Pressure from US, China may have led to LeT founder Hafiz Saeed’s house arrest
Late on Monday night, Hafiz Saeed, chief of Jamaat-ud-Dawah was placed in “preventive custody” on orders issued by the federal interior ministry to the home department of Punjab province.analysis Updated: Feb 04, 2017 13:27 IST
Pressure from several quarters, including the US and China, led to Pakistan taking steps to curtail the activities of Lashkar-e-Taiba founder Hafiz Saeed but it is still not clear if the move was part of a larger crackdown on his jihadi network.
Late on Monday night, a large police team surrounded Jamaat-ud-Dawah’s headquarters at Jamia Masjid al-Qadsia in the bustling Chowburji area of Lahore as Saeed was holding a meeting with his aides. Orders issued by the federal interior ministry had directed the home department of Punjab province to place Saeed and four of his aides in “preventive detention”.
Reports have quoted officials as saying that Saeed will be held at his residence at Johar Town area of Lahore for three months. There were also reports of a police contingent being deployed at the JuD’s ‘markaz’ (centre) at Muridke on the outskirts of Lahore.
In many ways, the actions were strongly reminiscent of the actions taken by Pakistan in the aftermath of the 2008 Mumbai terror attacks, which Saeed was accused of masterminding. At the time, authorities had taken over JuD’s offices and centres and Saeed and several key aides were placed under house arrest.
But within six months, Saeed was freed on the orders of the Lahore high court, which cited a lack of evidence against him. Though the US offered a $10 million bounty for Saeed in April 2012, the move did not crimp his activities – he continued to address rallies while the JuD and its front organisations continued their fund-raising and recruitment.
Some in Islamabad believe the action taken on Monday was simply aimed at relieving growing pressure on Pakistan from the US and even China to crack down on wanted terrorists and to fulfil international obligations, including sanctions imposed by the Al Qaeda and Taliban sanctions committee of the UN Security Council.
Interior minister Chaudhry Nisar Ali Khan had hinted at these pressures when he told reporters on Monday afternoon that action would be taken to fulfil international obligations regarding the JuD. “The organisation has been under observation since 2010-11. Since it has also been listed by the UN Security Council (sanctions committee), we are bound to take some steps and we are taking those steps to fulfil our obligations,” he said.
A security analyst in Islamabad, who did not want to be named, said China too had nudged Pakistan on the need to act against wanted terrorists. “Apart from the pressure publicly exerted by Washington, Beijing has been quietly pushing Islamabad to act against these people. This could possibly have been a bigger factor in Monday’s developments,” the analyst told Hindustan Times.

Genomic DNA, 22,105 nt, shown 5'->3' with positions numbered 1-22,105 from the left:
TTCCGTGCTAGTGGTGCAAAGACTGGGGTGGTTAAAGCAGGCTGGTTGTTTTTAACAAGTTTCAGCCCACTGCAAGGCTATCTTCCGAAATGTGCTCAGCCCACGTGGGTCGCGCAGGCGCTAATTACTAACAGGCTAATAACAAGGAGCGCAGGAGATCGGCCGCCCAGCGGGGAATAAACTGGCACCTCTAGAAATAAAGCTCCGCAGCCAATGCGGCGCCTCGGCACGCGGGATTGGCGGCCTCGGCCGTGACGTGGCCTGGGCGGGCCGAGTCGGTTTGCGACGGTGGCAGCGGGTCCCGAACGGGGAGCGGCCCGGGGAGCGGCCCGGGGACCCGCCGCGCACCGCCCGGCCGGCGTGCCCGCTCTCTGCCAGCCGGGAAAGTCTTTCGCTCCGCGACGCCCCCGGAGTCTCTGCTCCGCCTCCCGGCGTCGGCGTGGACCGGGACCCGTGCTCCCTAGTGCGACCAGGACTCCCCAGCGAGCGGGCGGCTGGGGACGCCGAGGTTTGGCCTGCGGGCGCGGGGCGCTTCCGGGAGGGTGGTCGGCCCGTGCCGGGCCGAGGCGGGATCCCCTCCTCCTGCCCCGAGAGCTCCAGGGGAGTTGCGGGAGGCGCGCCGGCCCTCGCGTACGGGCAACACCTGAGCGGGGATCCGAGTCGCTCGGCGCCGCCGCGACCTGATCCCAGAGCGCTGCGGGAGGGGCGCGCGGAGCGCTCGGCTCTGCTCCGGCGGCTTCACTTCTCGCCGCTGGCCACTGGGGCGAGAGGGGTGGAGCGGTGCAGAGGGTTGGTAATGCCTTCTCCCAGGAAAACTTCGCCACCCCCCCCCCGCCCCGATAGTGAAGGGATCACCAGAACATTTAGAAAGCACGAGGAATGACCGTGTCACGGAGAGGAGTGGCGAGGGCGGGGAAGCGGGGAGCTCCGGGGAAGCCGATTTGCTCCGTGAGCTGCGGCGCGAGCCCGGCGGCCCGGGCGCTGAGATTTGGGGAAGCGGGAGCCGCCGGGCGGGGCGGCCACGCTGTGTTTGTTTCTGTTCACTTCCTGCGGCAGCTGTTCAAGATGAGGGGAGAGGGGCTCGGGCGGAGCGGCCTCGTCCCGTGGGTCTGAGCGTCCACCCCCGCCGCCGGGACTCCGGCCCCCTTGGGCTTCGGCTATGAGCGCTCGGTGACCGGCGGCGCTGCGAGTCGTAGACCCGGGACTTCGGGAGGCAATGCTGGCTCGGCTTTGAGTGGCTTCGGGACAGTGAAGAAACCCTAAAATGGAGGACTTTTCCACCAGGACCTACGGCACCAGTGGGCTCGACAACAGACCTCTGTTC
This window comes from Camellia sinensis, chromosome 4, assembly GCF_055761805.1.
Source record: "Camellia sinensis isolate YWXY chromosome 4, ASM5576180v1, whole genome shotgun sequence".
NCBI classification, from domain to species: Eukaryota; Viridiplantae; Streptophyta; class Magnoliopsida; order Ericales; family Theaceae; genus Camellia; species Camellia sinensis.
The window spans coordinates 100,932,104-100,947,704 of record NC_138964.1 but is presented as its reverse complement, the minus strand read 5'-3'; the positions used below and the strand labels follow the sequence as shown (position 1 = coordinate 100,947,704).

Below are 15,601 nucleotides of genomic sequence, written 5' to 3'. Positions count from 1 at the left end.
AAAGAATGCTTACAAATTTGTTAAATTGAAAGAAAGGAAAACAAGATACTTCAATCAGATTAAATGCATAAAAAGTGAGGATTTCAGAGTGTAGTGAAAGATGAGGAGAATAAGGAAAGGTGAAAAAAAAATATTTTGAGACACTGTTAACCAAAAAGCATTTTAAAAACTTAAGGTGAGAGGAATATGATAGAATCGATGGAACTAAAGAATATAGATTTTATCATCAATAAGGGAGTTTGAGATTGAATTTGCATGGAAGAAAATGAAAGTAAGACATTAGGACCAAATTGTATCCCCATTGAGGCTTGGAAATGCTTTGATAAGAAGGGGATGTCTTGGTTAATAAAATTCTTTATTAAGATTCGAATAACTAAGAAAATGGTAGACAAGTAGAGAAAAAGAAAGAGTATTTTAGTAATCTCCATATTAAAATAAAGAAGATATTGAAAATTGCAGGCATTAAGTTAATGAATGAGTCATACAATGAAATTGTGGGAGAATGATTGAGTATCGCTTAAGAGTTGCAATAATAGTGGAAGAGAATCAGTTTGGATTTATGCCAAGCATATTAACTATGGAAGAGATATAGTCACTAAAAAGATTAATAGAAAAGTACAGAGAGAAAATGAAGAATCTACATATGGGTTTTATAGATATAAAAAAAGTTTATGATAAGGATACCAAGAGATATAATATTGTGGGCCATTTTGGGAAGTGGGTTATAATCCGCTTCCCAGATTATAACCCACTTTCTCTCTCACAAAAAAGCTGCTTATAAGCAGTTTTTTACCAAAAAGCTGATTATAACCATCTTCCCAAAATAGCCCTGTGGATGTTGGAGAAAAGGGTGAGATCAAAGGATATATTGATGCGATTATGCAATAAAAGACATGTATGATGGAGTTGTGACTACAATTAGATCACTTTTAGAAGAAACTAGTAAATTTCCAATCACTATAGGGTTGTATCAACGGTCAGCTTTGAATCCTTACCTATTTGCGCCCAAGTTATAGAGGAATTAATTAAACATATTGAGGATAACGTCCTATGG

There were also reports that the US used a recent report by the Asia Pacific Group on Money Laundering (APG), an associate body of the Financial Action Task Force, that referred to the activities and financing of the JuD to push for action against Saeed.
But questions remain about Pakistan’s ultimate goal and real intentions in taking action against the JuD and its chief. For one, the order issued on January 29 by Pakistan’s interior ministry for action against JuD and its front, the Falah-e-Insaniyat Foundation, states these organizations have been listed in the Second Schedule of the Anti-Terrorism Act.
This means there has been no real change in the status of the two organisations – they will only be on an official “watch list” – and there is still no ban on them. The FIF will be on the watch list for only six months, though the period can be subsequently extended.
Two, the interior ministry’s orders offered no evidence against Saeed and the others detained or the two organisations. They also did not cite specific violations of the law and only contained vague references that the actions of the organisations “may be concerned in terrorism”.
Under these circumstances, Saeed’s lawyers – among the best in Lahore – will face no problems in approaching the courts and getting the detention order revoked.
“The government has moved in the right direction but it remains to be seen if this action will be sustained or Saeed is free and back to his activities within weeks or months,” the security analyst said.